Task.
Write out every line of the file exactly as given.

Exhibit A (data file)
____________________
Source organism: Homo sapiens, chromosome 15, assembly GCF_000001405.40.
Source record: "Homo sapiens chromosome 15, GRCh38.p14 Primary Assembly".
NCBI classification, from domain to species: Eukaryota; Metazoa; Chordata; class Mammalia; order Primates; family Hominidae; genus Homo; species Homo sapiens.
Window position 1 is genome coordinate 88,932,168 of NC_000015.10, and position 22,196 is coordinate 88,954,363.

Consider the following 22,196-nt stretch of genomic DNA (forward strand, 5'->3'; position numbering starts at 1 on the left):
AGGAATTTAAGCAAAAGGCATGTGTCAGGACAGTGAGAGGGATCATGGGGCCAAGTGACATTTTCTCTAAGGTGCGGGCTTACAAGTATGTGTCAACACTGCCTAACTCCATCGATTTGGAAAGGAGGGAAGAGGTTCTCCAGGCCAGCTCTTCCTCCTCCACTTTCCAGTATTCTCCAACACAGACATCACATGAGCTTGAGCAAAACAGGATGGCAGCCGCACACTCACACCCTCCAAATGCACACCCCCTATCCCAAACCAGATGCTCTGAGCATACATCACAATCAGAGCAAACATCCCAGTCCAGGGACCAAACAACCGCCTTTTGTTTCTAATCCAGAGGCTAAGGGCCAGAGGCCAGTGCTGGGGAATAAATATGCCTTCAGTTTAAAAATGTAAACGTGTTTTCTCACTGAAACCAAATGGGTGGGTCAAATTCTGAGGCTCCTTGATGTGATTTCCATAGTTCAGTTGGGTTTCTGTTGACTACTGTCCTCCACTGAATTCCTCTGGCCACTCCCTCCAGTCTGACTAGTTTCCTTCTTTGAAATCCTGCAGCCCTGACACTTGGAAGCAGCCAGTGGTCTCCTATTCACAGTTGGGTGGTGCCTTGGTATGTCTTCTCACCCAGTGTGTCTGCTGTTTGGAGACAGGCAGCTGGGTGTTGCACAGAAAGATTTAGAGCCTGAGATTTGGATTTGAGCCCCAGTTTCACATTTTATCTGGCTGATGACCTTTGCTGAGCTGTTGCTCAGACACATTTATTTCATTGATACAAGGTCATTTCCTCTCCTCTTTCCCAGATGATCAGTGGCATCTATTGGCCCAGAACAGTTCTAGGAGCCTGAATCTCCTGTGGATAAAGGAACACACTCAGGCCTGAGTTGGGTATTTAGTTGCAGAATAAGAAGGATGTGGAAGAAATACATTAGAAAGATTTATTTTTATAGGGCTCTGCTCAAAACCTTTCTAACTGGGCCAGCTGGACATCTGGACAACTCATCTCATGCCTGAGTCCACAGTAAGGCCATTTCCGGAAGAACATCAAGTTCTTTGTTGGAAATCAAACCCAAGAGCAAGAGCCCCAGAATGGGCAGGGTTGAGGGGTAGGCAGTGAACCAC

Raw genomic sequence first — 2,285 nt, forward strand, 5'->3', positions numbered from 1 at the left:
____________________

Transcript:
Source organism: Homo sapiens, chromosome 15, assembly GCF_000001405.40.
Source record: "Homo sapiens chromosome 15, GRCh38.p14 Primary Assembly".
NCBI classification, from domain to species: Eukaryota; Metazoa; Chordata; class Mammalia; order Primates; family Hominidae; genus Homo; species Homo sapiens.
Window position 1 is genome coordinate 88,932,168 of NC_000015.10, and position 22,196 is coordinate 88,954,363.

Consider the following 22,196-nt stretch of genomic DNA (forward strand, 5'->3'; position numbering starts at 1 on the left):
AGGAATTTAAGCAAAAGGCATGTGTCAGGACAGTGAGAGGGATCATGGGGCCAAGTGACATTTTCTCTAAGGTGCGGGCTTACAAGTATGTGTCAACACTGCCTAACTCCATCGATTTGGAAAGGAGGGAAGAGGTTCTCCAGGCCAGCTCTTCCTCCTCCACTTTCCAGTATTCTCCAACACAGACATCACATGAGCTTGAGCAAAACAGGATGGCAGCCGCACACTCACACCCTCCAAATGCACACCCCCTATCCCAAACCAGATGCTCTGAGCATACATCACAATCAGAGCAAACATCCCAGTCCAGGGACCAAACAACCGCCTTTTGTTTCTAATCCAGAGGCTAAGGGCCAGAGGCCAGTGCTGGGGAATAAATATGCCTTCAGTTTAAAAATGTAAACGTGTTTTCTCACTGAAACCAAATGGGTGGGTCAAATTCTGAGGCTCCTTGATGTGATTTCCATAGTTCAGTTGGGTTTCTGTTGACTACTGTCCTCCACTGAATTCCTCTGGCCACTCCCTCCAGTCTGACTAGTTTCCTTCTTTGAAATCCTGCAGCCCTGACACTTGGAAGCAGCCAGTGGTCTCCTATTCACAGTTGGGTGGTGCCTTGGTATGTCTTCTCACCCAGTGTGTCTGCTGTTTGGAGACAGGCAGCTGGGTGTTGCACAGAAAGATTTAGAGCCTGAGATTTGGATTTGAGCCCCAGTTTCACATTTTATCTGGCTGATGACCTTTGCTGAGCTGTTGCTCAGACACATTTATTTCATTGATACAAGGTCATTTCCTCTCCTCTTTCCCAGATGATCAGTGGCATCTATTGGCCCAGAACAGTTCTAGGAGCCTGAATCTCCTGTGGATAAAGGAACACACTCAGGCCTGAGTTGGGTATTTAGTTGCAGAATAAGAAGGATGTGGAAGAAATACATTAGAAAGATTTATTTTTATAGGGCTCTGCTCAAAACCTTTCTAACTGGGCCAGCTGGACATCTGGACAACTCATCTCATGCCTGAGTCCACAGTAAGGCCATTTCCGGAAGAACATCAAGTTCTTTGTTGGAAATCAAACCCAAGAGCAAGAGCCCCAGAATGGGCAGGGTTGAGGGGTAGGCAGTGAACCAC

Raw genomic sequence first — 2,285 nt, forward strand, 5'->3', positions numbered from 1 at the left: